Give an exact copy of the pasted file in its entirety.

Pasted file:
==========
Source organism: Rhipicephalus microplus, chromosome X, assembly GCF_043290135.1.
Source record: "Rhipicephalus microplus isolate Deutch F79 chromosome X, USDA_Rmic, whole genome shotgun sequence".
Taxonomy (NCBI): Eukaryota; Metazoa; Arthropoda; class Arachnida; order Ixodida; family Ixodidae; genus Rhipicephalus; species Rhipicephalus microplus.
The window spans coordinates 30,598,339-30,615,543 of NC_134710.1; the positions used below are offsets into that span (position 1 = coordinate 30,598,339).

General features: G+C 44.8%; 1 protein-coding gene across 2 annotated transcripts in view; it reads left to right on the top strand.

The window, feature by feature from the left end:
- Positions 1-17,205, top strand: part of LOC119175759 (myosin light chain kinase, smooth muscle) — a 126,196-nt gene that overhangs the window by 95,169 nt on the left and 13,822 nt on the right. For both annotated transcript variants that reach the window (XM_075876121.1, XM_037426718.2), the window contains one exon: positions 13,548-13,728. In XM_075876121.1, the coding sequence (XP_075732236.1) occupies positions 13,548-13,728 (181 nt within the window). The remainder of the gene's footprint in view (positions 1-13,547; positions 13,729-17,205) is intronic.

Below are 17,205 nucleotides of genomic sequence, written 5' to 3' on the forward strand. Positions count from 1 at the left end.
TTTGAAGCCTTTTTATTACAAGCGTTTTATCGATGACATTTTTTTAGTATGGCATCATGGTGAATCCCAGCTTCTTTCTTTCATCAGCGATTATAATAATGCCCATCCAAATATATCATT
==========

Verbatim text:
Source organism: Rhipicephalus microplus, chromosome X, assembly GCF_043290135.1.
Source record: "Rhipicephalus microplus isolate Deutch F79 chromosome X, USDA_Rmic, whole genome shotgun sequence".
Taxonomy (NCBI): Eukaryota; Metazoa; Arthropoda; class Arachnida; order Ixodida; family Ixodidae; genus Rhipicephalus; species Rhipicephalus microplus.
The window spans coordinates 30,598,339-30,615,543 of NC_134710.1; the positions used below are offsets into that span (position 1 = coordinate 30,598,339).

General features: G+C 44.8%; 1 protein-coding gene across 2 annotated transcripts in view; it reads left to right on the top strand.

The window, feature by feature from the left end:
- Positions 1-17,205, top strand: part of LOC119175759 (myosin light chain kinase, smooth muscle) — a 126,196-nt gene that overhangs the window by 95,169 nt on the left and 13,822 nt on the right. For both annotated transcript variants that reach the window (XM_075876121.1, XM_037426718.2), the window contains one exon: positions 13,548-13,728. In XM_075876121.1, the coding sequence (XP_075732236.1) occupies positions 13,548-13,728 (181 nt within the window). The remainder of the gene's footprint in view (positions 1-13,547; positions 13,729-17,205) is intronic.

Below are 17,205 nucleotides of genomic sequence, written 5' to 3' on the forward strand. Positions count from 1 at the left end.
TTTGAAGCCTTTTTATTACAAGCGTTTTATCGATGACATTTTTTTAGTATGGCATCATGGTGAATCCCAGCTTCTTTCTTTCATCAGCGATTATAATAATGCCCATCCAAATATATCATT